Heron Rookery Exploration

A jack-in-the-pulpit plant on a leafy forest floor with four blooms and various shades of green

Discover Wonderous Wildflowers

 
The Little Calumet River flows around fallen trees though a lush green woodland in the Heron Rookery.

Overview

The rich, damp floodplain of the Little Calumet River supports a woodland who's understory bursts into life each spring. Some plant species are known as "ephermerals," they race to complete their life cycle before the trees' leaves emerge and block the sunlight. Have you met some of our plant friends? Click and drag the arrowed sliding tool to learn about some of the characters of Heron Rookery's wildflower show that dazzles the banks of the Little Calumet River. You can explore virtually or by taking a visit to the site. Send questions or observations by emailing Ranger Julie.

The best time to see ephemerals in bloom is from mid April through May. Similar wildflowers can be found in the region on the Little Calumet River Trail, the Hobart Prairie Grove Woodland Trail, and the Upland Trail near Pinhook Bog. Try hiking all four and discover similarities between the sites that help support these diverse displays!

Please be a good visitor!

To hep ensure a beautiful displays for years to come, please stay on the official trail and leave wildflowers where they are.
Use Leave No Trace principles.

 
1
A small flower with white petals and red wine colored anthers leans over a small twig at the bottom of the forest floor. Text with blank background, "Who am I?"
Answer: Slide to reveal
Question: Who am I?

I get my name from being one of the first blooms and signs of springtime.

My anthers turn from red-wine colored to black, hence my other common name, "Pepper-and-Salt" 




 
2
Text with blank background, "Who am I?" Plant with thin, jagged green leaves and light pink, four-petal blooms
Question: Who am I?
Answer: Slide to reveal

I have a distinctive, deeply clefted leaflet.

My common name comes from the shape of my rihzome.




 
3
Flowers on single stalks with bright yellow petals that peel back. Text with blank background, "Who am I?"
Answer: Slide to reveal
Question: Who am I?

The mottled pattern of my leaves helps disguise them from being eaten by mammalian herbivores because they lack color vision.

I grow in large colonies (some have been dated over 300 years) where only about 0.5% of us will have a flower each year.




 
4
Text with blank background, "Who am I?" Multiple, large white blooms with thin petals and yellow centers. Large, rounded green leaves with notches surround the flowers.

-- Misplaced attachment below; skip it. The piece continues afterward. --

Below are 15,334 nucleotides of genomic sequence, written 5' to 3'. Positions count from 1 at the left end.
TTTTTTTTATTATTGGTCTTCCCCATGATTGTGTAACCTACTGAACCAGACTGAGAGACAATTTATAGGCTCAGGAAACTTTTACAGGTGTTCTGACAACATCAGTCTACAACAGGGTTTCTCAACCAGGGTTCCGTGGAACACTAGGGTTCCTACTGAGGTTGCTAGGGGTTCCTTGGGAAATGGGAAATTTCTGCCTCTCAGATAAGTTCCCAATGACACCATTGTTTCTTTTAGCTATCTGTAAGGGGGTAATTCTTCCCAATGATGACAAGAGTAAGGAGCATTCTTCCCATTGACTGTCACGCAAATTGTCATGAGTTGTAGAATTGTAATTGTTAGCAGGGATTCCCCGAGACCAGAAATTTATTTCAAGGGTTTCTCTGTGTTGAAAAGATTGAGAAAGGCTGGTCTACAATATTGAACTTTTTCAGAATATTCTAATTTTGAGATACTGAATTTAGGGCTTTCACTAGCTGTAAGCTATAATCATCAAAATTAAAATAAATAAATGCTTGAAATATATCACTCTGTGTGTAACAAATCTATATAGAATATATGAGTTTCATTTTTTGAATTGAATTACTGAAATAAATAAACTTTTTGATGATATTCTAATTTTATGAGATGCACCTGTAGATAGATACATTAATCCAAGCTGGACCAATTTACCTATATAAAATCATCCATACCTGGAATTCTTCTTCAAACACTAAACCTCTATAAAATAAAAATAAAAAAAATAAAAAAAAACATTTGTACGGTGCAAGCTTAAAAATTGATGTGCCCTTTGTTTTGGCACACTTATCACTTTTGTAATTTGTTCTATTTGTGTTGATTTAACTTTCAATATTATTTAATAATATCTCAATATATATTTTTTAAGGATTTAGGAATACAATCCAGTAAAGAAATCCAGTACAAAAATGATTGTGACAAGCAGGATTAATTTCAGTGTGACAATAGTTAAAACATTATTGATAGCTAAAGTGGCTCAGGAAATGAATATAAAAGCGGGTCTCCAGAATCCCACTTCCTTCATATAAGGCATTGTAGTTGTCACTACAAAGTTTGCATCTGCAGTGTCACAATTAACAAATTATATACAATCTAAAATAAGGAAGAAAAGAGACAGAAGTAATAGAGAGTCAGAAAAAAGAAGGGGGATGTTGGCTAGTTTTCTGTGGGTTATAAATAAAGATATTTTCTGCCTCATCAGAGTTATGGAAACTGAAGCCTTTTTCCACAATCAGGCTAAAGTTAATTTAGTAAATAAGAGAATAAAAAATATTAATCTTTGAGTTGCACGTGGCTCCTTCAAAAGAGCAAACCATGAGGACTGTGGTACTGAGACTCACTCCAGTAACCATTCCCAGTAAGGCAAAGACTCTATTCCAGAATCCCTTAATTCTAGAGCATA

Question: Who am I?
Answer: Slide to reveal

My leaf is larger than my flower, and it surrounds my bloom when I emerge from the ground.

My name comes from bright orange/red liquid found in my stem, leaves, and roots.




 
5
A bright, blue/purple bloom with six petals and slender, fuzzy stalks. Text with blank background, "Who am I?"
Answer: Slide to reveal
Question: Who am I?

My leaves are shaped like a liver.

My stems are very hairy.

My flowers are lavender to white with 6 petals.




 
6
Text with blank background, "Who am I?" Bloom of five white petals with think, pink stripes.
Question: Who am I?
Answer: Slide to reveal

I'm an abudant little bloom that remains in yards when neighborhoods are built over woodlands. 

Although I'm known as the "fairy spud," my corms were more commonly eaten by American Indians than forest sprites. 




 
7
A stalk with curious, white blooms that resemble upside down pairs of pants. Text with blank background, "Who am I?"
Answer: Slide to reveal
Question: Who am I?

I am named for my flowers which are said to resemble upside down pairs of pants.

I need bumblebees to be pollinated, only they know how to seperate my outer and inner petals!




 
8
Text with blank background, "Who am I?" Three petaled, red wine-colored flowers sit on top of three green, mottled leaves resting at the top of a stalk.
Question: Who am I?
Answer: Slide to reveal

I have three leaves and three petals.

My name would have you think I live in grasslands, but like most other ephemerals, I live in woodlands!




 
9
A large, three-petaled, white flower with three green leaves. Text with blank background, "Who am I?"
Answer: Slide to reveal
Question: Who am I?

I am pollinated by honey bees, bumble bees, and wasps; and I'm a favorite snack for deer!

I have three petals and three leaves, like my cousins!

Ants take my fruit underground where they eat the fatty, protein-rich bit and leave the seed. The following spring, the seed is in a perfect place for germination!




 
10
Text with blank background, "Who am I?" Light purple, four-petaled flowers with red/brown sepals at the top of a short plant with little rounded leaves.
Question: Who am I?
Answer: Slide to reveal

My cousin is cut-leaved toothwort, but my blooms are more pink/purple!

Invasive garlic mustard will quickly remove me from a habitat, as I cannot compete. 

My other cousin, spring cress, has white flowers and blooms after me!




 

Take a Virtual Tour

Join Ranger Kim along the Heron Rookery Trail as she discusses its many qualities along with many botanical insights.

Grab a Trail Map

Great need-to-know information you'll be glad you snagged before taking your own Heron Rookery Trail hike.

Contact the Park

Mailing Address:

1100 North Mineral Springs Road
Porter, IN 46304

Phone:

(219) 395-1882
Indiana Dunes Visitor Center phone number.

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